Reflection for Tuesday, February 17, 2009: 6th week in Ordinary Time.

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Cherney, Mike
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At first glance today's readings left me weakened in spirit and confused. In the passage from Genesis I thought I saw a vengeful yet just God. In the selection from the Gospel of Mark I found myself in the same confused state about Jesus' words as the apostles.||Like Noah I experience a God who is active in the world, but the God that touches me from the inside does not in my experience use death and destruction as tools. I seem to be guided by a God who transforms the world by touching people's hearts.|Today's Gospel is subsequent to a set of text where Jesus has twice in a miraculous way brought bread to the masses and most recently has been called upon by the Pharisees for another sign. In this context I can easily understand the confusion of the apostles. I can see that a reference to leaven could be understood as a reference to the bread on hand. Jesus chastises the apostles for this view. Again this is not the way that I am used to imagining my God.|On further reflection I think the key for my understanding may grow out of something that has lost its significance to the modern world. Leaven (yeast) is remarkable in the way a very small amount, over time, causes a profound change in both appearance and taste. I grew up in Milwaukee. In those days there were a number of major brewers in the city. The yeast used in the brewing process was a proprietary item. A different yeast gave a different flavor. Similarly, I can remember when bread was still occasionally baked at home. The shopping list in those days not only included yeast but also specified which brand. The kind of yeast was as important to the end product as the kind of flour. (These differences are likely the reason I still prefer bread from an artisan bakery to that found on the grocer's shelves.)|Jesus tells the apostles to guard against the yeast of the Pharisees and the yeast of Herod. In the case of the Pharisees I read this as a warning against allowing our interactions with God to be transformed into a set of rules. In the case of the Herod I read this as a warning against allowing our interactions with God to be transformed into the interactions of a secular world. We need to be choosing the right yeast. The new yeast that Jesus seems to implicitly offer brings a transformation but it keeps the focus of our interactions on our relationship with the transcendent.|"The Lord will bless his people with peace." I feel I may be finding some of that peace. I see two readings that call for transformation on a grand scale. In giving up some literalism (the way of the Pharisees) in my reading, I find myself reinforced in my view that God carries out cleansing by transforming hearts.|My prayer today is for an awareness of where an "extreme makeover" (conversion) is needed. I pray for openness in finding the right "yeast" (transformative direction).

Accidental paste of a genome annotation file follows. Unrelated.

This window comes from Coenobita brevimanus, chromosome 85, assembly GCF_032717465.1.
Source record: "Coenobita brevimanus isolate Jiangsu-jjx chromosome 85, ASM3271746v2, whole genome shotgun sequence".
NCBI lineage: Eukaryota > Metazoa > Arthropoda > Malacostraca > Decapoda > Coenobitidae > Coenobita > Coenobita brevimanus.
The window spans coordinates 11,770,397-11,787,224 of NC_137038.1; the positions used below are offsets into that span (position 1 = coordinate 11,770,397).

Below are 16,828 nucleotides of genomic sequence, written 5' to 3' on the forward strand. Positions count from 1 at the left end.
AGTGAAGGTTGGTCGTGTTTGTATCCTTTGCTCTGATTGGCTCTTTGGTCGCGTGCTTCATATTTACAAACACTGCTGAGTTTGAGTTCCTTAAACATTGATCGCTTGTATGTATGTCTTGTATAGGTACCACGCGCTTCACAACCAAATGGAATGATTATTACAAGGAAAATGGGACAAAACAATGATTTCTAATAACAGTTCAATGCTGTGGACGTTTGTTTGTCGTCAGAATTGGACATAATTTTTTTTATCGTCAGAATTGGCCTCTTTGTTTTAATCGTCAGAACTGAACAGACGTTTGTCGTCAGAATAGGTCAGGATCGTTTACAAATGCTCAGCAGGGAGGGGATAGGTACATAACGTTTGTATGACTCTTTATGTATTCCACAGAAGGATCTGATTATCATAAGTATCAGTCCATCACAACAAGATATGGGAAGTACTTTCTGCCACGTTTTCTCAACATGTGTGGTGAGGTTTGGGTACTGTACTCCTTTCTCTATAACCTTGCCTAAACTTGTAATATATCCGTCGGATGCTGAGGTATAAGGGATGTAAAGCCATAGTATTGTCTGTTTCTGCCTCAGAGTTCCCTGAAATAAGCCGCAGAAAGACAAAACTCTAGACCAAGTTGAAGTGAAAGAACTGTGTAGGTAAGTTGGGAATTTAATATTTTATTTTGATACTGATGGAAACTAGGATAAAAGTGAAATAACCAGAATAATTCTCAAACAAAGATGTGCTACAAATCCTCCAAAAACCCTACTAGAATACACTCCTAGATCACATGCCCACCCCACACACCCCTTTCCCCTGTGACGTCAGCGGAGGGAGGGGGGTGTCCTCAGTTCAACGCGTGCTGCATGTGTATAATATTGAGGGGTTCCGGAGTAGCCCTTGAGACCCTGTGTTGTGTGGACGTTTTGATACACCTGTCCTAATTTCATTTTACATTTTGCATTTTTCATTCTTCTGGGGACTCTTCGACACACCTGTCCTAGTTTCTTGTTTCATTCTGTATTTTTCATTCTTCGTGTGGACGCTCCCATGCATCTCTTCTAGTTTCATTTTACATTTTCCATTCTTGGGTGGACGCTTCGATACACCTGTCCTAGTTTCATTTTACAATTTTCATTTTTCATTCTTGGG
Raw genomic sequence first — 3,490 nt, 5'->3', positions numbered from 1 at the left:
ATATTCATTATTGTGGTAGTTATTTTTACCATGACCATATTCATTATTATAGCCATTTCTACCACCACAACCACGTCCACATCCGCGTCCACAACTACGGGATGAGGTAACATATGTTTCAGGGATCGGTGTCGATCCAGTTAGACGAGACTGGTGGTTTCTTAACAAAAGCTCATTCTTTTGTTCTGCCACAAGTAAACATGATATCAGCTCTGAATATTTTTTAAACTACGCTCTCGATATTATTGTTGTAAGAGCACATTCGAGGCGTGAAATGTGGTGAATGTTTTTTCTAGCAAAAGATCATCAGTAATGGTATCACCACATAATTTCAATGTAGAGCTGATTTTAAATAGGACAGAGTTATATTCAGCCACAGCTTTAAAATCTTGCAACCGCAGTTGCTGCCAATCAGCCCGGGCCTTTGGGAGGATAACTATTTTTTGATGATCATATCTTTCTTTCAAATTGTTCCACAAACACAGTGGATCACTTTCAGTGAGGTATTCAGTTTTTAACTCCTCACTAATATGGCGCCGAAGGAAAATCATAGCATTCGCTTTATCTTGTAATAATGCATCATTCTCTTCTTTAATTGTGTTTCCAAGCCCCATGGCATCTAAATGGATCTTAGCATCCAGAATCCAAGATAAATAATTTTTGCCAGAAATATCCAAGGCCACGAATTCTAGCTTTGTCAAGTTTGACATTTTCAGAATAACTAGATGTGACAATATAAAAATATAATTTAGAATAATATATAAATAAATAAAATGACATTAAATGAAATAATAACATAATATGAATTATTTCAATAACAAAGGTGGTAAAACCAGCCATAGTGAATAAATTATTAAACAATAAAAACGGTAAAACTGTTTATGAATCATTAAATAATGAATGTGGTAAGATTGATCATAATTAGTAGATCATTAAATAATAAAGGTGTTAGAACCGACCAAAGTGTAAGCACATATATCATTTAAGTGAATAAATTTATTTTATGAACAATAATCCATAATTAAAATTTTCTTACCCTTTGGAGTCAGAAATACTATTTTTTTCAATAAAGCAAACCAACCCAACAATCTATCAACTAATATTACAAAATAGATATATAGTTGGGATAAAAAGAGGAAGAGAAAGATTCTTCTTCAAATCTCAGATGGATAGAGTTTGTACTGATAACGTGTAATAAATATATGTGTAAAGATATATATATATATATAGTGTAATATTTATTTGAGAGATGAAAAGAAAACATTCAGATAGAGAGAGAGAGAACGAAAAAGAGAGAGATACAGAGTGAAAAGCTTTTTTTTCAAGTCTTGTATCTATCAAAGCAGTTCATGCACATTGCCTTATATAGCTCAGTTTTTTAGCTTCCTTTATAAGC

University Ministry, Creighton University.
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